• Employee law
  • August 10, 2016

The benefits and pitfalls of engaging contractors


By Lawbite Team

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As many businesses worry about the effects of Brexit, the latest government statistics suggest businesses are holding off employing permanent employees, engaging contractors instead to provide additional resources.

One of the advantages of engaging contractors is that they provide a business with flexibility, without the administration that is often involved with employees, even those engaged on a short-term basis. Normally you have no PAYE or National Insurance contributions to administer – payments are made without deductions as you would pay any other supplier. Many contractors are available on short notice, no waiting around before they can start, and they don’t have the same legal protection as employees, like unfair dismissal, at the end of their contract.

Contractors are generally engaged for short-term projects or to provide particular expertise that a business doesn’t have. This allows you and your employees to focus on the company’s core products and talents. However, this may not allow your employees to learn new skills so you should balance a short-term need, with long term aims and staff development.

Contractors are usually paid more than equivalent employees, which may cause resentment amongst staff, but they may be cheaper overall than an employee. Contractors don’t get employee benefits like holiday and sick pay, and many work from home so don’t need office space and equipment. In addition, the business doesn’t have to pay employer national insurance contributions.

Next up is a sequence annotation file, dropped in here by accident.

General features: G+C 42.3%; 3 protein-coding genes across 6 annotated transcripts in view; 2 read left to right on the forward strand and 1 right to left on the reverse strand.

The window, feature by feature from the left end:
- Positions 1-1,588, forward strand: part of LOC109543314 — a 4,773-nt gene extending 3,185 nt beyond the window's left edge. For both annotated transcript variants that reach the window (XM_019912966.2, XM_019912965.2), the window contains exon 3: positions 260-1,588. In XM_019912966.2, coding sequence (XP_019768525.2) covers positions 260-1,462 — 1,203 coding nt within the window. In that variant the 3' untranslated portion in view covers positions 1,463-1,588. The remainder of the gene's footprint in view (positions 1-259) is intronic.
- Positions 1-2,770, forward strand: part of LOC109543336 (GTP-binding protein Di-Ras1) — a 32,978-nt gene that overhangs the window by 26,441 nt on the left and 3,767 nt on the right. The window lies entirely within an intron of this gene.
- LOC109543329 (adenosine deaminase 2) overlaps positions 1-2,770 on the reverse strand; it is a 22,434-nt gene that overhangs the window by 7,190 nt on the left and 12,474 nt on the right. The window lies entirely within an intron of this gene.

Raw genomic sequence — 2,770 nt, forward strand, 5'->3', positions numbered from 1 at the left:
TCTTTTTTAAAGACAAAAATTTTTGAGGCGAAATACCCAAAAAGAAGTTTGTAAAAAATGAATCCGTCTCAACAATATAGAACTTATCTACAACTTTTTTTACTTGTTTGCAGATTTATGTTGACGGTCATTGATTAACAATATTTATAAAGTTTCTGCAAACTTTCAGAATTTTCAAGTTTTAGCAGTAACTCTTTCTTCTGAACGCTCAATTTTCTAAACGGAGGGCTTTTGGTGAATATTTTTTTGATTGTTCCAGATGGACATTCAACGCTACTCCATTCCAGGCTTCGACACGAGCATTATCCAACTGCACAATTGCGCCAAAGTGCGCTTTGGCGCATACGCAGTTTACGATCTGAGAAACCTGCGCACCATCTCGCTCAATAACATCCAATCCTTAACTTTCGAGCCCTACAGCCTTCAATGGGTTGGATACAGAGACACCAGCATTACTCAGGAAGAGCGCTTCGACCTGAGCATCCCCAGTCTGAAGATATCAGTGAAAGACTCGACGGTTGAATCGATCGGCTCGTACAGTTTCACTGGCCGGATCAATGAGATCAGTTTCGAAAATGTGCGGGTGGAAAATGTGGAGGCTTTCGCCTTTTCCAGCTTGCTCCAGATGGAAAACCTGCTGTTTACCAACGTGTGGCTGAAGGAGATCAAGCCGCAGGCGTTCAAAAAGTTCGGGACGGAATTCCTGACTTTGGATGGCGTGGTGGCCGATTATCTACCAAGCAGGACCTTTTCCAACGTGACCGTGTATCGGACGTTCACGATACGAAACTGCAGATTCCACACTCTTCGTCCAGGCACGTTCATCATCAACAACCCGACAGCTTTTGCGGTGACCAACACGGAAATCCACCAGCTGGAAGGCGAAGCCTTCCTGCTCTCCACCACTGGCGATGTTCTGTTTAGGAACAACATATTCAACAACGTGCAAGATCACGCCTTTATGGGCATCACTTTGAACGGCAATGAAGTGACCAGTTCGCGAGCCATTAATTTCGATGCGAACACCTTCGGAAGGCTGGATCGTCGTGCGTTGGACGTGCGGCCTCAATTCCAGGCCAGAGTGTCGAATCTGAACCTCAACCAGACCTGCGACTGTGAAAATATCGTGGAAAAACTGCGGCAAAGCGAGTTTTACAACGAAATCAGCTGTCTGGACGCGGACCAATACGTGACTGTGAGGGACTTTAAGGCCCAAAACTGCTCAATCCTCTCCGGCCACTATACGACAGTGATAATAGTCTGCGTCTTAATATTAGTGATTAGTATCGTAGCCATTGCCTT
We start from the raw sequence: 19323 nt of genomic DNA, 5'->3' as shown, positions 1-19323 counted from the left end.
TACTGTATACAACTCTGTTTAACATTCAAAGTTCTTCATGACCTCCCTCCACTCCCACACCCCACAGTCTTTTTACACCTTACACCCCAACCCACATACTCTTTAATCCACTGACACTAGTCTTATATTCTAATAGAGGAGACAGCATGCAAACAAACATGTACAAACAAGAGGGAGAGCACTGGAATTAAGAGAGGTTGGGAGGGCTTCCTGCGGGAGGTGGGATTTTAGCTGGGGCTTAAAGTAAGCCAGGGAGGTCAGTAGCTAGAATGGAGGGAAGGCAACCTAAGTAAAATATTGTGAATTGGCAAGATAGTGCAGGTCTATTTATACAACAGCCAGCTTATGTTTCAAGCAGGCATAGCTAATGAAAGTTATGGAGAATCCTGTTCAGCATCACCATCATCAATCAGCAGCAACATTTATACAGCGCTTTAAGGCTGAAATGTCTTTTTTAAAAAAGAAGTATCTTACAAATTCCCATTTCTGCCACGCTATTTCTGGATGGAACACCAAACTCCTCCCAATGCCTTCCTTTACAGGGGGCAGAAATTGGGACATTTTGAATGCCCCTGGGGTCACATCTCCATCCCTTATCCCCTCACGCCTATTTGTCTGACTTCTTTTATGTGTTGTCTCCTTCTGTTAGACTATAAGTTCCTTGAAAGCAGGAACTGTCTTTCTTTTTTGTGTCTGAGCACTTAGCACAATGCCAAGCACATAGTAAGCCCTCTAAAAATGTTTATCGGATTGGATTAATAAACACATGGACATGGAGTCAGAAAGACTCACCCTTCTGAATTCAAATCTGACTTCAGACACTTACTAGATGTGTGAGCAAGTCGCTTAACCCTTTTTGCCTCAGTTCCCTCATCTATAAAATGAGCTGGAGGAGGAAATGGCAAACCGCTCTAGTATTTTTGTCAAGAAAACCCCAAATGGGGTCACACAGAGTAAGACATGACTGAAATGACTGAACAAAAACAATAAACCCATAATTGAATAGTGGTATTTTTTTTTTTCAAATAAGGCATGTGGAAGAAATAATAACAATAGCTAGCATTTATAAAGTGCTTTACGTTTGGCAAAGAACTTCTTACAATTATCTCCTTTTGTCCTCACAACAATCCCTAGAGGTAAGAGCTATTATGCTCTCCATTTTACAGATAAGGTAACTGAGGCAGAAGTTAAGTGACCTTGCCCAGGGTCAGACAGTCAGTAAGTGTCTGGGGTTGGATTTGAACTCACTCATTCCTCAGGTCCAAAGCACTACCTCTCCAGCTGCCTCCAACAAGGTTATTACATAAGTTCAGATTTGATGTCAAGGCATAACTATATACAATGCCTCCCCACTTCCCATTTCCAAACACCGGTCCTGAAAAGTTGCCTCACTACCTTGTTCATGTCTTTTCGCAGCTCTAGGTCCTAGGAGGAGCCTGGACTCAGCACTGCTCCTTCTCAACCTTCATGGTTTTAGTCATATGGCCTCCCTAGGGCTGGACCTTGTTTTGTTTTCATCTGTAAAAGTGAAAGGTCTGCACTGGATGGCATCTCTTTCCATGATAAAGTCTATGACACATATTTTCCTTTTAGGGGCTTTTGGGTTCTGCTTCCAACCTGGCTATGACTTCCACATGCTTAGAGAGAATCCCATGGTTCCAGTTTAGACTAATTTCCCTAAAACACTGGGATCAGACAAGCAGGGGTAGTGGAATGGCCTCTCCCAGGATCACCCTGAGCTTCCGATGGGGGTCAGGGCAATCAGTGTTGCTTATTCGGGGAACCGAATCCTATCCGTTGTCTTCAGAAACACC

However, one area where you shouldn’t cut costs is the consultancy agreement with any contractor that you engage.

You have less control over a contractor than an employee, who you can tell how to do their job, when to do it and discipline them if they don’t. With contractors, you are relying on their expertise to ensure that they achieve the task that they are engaged to perform. The consultancy agreement should set out clearly what services the contractor is providing and the standard you expect of them.

There can also be tax implications if you call an individual a contractor when they are an employee. You need to make sure you’re compliant with IR35, if you’re not you may face claims from HMRC for underpaid tax, penalties and interest. The consultancy agreement should set out the nature of the relationship and include the key clauses that show that the contractor is not your employee. The agreement should also include a clause requiring the contractor to pay you back for any money that you have to pay if the contractor, is in fact, an employee.

The contract should set out who owns any intellectual property created by the contractor. Unlike an employee where most of the intellectual property that they create at work is owned automatically by their employer, this is not the case for contractors. They own the intellectual property rights in their services unless they transfer them to the business engaging them. This should be done in the consultancy agreement. It should also protect the confidential information and key business connections of the business through confidentiality provisions and restrictions both during and after the engagement, and a notice period allowing you to end the contract before the project is completed.

Louise Paull - LawBite Employment LawBrief. For further legal advice, you can contact Louise via our online legal advice portal.

In closing

Nothing in this article constitutes legal advice on which you should rely. The article is provided for general information purposes only. Professional legal advice should always be sought before taking any action relating to or relying on the content of this article. Our Platform Terms of Use apply to this article.

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